Determinants of attenuation in the envelope protein of the flavivirus Alfuy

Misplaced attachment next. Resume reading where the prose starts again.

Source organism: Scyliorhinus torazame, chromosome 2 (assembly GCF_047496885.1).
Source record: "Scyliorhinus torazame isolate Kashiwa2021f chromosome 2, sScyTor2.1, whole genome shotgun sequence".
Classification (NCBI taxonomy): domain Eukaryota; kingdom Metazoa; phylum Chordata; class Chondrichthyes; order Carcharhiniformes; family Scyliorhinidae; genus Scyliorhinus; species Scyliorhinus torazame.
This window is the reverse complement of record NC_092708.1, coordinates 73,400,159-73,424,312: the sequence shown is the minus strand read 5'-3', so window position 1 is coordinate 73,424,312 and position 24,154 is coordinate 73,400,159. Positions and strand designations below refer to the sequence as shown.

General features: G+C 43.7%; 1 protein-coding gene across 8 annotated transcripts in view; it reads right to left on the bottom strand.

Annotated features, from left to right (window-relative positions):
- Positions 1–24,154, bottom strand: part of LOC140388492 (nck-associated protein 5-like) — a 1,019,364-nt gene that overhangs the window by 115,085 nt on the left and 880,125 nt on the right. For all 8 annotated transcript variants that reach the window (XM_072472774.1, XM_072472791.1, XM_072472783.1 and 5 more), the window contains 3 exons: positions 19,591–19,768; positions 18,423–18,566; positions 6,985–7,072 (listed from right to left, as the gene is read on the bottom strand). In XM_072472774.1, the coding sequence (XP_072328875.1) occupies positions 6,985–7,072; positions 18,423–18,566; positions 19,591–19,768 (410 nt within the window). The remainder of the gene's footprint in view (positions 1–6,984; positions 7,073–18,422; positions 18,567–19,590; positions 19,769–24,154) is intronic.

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Murray Valley encephalitis virus (MVEV) is a mosquito-borne flavivirus endemic to Australia and Papua New Guinea. Most strains of MVEV cause potentially fatal cases of encephalitis in humans and horses, and have been shown to be highly neuroinvasive in weanling mice. In contrast, the naturally occurring subtype Alfuy virus (ALFV) has never been associated with human disease, nor is it neuroinvasive in weanling mice, even at high doses. To identify viral factors associated with ALFV attenuation, a chimeric infectious clone was constructed containing the structural genes premembrane (prM) and envelope (E) of ALFV swapped into the MVEV genome. The resulting virus (vMVEV/ALFVstr) was no longer neuroinvasive in mice, suggesting that motifs within prM–E of ALFV confer attenuation. To define these motifs further, mutants were constructed by targeting divergent sequences between the MVEV and ALFV E proteins that are known markers of virulence in other encephalitic flaviviruses. MVEV mutants containing a unique ALFV sequence in the flexible hinge region (residues 273–277) or lacking the conserved glycosylation site at position 154 were significantly less neuroinvasive in mice than wild-type MVEV, as determined by delayed time to death or increased LD50. Conversely, when the corresponding MVEV sequences were inserted into the vMVEV/ALFVstr chimera, the mutant containing the MVEV hinge sequence was more neuroinvasive than the parental chimera, though not to the same level as wild-type MVEV. These results identify the hinge region and E protein glycosylation as motifs that contribute to the attenuation of ALFV.
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